• Xkreal(i) & Xkimag(i) are the in-phase and quadrature components of the FFT output of the k-th bin in the i-th averaging cycle of M cycles.

After each coherent averaging operation, it is determined (36) whether M FFT output spectra have been averaged. If not, the coherent averaging operations continue until M coherent averaging operations have been performed. In one embodiment, M equals 30.

A power spectrum of the Mth coherent average is then computed, and the power spectrum is tested (38) for a DTV pilot tone. In one embodiment, the test for the DTV pilot tone involves a search for a peak power (PMax) in the power spectrum computed from the Mth FFT spectra average. The DFT bin number (kpeak) with PMax is then identified. Once kpeak has been identified, a noise floor around PMax is computed using a programmable number (kN) of DFT bins around PMax. In one embodiment, kN equals 6. KN-PSD defines a set of DFT bins used to compute the noise floor power spectral density (NPSD) as follows:
KN-PSD=└kpeak−1−kN,kpeak−2┘∪└kpeak+2,kpeak+kN┘  eq. 9

The noise power spectral density in then computed using the following DFT bins:
kεKN-PSD  eq. 10

NPSD is computed as follows:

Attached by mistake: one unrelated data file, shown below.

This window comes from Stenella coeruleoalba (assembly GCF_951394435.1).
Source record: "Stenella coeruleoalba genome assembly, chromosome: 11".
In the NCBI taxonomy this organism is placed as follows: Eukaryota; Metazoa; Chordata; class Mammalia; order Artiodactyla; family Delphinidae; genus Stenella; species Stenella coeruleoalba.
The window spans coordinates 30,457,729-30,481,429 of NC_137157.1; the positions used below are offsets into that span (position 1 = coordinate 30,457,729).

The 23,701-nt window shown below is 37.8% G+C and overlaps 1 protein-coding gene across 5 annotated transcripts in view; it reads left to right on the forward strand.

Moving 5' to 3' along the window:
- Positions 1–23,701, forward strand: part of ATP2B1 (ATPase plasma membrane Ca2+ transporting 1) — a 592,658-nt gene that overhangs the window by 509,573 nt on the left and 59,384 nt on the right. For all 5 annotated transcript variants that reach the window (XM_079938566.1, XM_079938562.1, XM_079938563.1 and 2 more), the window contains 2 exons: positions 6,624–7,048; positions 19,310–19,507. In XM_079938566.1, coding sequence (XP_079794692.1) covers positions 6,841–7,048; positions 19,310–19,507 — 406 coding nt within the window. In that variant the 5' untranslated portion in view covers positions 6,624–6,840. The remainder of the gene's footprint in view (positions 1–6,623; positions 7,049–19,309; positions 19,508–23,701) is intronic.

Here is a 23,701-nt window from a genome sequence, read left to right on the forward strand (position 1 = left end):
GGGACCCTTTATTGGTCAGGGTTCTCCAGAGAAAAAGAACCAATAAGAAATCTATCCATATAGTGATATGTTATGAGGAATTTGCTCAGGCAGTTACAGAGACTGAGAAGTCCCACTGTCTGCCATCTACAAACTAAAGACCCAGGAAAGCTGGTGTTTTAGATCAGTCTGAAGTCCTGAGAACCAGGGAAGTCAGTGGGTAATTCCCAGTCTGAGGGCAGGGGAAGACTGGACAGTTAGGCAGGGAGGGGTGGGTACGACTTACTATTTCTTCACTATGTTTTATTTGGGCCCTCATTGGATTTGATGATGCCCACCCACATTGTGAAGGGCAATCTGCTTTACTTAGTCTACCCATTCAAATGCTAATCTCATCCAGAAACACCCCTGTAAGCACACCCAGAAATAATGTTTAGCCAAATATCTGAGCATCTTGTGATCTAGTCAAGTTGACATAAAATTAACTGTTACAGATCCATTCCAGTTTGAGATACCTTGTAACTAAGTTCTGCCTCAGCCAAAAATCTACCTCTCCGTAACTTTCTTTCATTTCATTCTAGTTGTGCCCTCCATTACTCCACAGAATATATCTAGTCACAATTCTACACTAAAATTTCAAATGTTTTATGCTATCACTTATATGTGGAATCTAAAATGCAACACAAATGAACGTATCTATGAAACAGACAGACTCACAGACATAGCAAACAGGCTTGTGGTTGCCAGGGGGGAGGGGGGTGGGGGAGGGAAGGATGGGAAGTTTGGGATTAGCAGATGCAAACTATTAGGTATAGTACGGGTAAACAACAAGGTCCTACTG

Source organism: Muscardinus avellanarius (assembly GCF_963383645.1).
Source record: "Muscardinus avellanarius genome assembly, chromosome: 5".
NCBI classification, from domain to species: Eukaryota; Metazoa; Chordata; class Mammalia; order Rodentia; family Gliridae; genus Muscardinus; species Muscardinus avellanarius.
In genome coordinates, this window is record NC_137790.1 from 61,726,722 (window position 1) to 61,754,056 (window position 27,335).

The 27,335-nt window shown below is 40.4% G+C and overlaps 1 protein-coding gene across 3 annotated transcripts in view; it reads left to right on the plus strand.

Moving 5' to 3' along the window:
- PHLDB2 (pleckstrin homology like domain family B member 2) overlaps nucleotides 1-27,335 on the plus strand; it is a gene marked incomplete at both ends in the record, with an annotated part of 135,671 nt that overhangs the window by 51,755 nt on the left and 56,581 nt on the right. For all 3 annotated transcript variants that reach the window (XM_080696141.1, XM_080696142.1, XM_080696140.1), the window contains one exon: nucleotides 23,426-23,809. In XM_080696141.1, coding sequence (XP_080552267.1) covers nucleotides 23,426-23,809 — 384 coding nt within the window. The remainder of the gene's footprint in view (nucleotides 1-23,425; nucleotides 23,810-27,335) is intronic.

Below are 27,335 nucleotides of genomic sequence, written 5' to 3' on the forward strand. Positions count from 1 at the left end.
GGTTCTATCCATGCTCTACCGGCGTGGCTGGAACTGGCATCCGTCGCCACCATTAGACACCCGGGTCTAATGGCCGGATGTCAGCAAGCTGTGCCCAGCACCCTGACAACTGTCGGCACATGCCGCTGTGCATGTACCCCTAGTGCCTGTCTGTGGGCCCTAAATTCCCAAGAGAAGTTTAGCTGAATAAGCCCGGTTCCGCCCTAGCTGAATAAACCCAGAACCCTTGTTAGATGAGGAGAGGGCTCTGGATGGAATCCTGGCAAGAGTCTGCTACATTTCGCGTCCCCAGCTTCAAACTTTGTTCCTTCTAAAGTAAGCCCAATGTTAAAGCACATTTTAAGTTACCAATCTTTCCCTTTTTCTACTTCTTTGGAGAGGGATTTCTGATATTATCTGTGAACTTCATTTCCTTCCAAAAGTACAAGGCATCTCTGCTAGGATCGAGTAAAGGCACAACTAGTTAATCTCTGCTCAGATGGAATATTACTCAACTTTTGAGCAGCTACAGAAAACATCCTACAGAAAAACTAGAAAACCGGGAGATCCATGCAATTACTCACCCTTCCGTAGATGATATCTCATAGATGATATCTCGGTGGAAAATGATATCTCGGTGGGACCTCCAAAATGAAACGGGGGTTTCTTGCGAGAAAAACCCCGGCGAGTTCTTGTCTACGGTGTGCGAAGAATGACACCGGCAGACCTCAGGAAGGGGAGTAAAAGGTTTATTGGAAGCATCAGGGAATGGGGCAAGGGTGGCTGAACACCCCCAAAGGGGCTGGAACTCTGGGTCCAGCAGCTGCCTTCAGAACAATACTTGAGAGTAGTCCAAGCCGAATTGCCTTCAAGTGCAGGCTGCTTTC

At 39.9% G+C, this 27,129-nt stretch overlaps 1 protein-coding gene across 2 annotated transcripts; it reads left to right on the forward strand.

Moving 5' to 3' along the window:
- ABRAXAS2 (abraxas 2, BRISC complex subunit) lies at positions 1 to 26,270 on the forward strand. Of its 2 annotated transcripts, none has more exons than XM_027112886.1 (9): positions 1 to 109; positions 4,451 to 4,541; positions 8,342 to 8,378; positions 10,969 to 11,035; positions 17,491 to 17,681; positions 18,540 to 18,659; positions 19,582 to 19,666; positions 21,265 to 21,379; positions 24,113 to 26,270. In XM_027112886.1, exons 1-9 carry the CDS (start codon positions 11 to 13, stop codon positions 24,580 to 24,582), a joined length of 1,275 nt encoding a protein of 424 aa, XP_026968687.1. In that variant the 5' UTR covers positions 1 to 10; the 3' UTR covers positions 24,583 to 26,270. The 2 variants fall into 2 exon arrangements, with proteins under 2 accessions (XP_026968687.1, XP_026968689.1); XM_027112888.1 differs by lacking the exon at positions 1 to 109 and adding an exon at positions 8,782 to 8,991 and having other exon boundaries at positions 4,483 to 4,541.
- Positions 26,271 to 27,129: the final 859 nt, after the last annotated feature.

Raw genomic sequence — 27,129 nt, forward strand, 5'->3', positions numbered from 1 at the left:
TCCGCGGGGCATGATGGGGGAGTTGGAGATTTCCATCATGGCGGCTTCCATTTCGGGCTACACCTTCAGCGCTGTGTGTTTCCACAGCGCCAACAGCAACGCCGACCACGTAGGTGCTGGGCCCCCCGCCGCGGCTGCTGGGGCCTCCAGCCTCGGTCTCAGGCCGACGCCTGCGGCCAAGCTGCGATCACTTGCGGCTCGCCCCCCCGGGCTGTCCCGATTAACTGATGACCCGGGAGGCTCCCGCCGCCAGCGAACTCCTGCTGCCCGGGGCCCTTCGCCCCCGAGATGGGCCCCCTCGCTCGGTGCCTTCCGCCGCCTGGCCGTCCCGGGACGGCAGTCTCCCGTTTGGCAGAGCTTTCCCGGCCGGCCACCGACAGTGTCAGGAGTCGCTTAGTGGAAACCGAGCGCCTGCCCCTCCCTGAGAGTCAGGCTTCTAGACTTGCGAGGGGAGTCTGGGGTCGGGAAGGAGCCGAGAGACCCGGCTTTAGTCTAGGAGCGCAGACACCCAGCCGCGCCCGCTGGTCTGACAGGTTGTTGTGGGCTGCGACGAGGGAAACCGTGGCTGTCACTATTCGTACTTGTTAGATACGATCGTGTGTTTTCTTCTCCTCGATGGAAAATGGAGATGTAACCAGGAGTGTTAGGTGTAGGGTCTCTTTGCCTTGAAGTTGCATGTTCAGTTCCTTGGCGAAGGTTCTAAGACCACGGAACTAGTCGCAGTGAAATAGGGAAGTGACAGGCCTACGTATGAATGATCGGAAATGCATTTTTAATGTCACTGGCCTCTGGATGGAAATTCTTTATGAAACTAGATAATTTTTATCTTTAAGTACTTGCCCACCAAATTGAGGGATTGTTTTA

N PSD = ( 1 2 × k N ) k K N - PSD X k 2 eq . 11

After NPSD has been computed, the peak power PMax is tested to see if it can be declared to be a DTV pilot tone. In one embodiment, PMax is divided by NPSD and the resulting test statistic is compared (40) to a programmable threshold (τ), as follows:

p max N PSD τ eq . 12

In one embodiment, τ is equal to 0.5. If it is determined (40) that the test statistic

( p max N PSD )
is greater than or equal to the threshold, the presence of an incumbent signal (DTV pilot tone) is declared (42). If not the absence of an incumbent signal (DTV pilot tone) is declared (44). The declaring of steps 42 and 44 can include communicating the information to the portion of the TV band device which is responsible for channel selection which then uses that information in selecting which channel to operate in.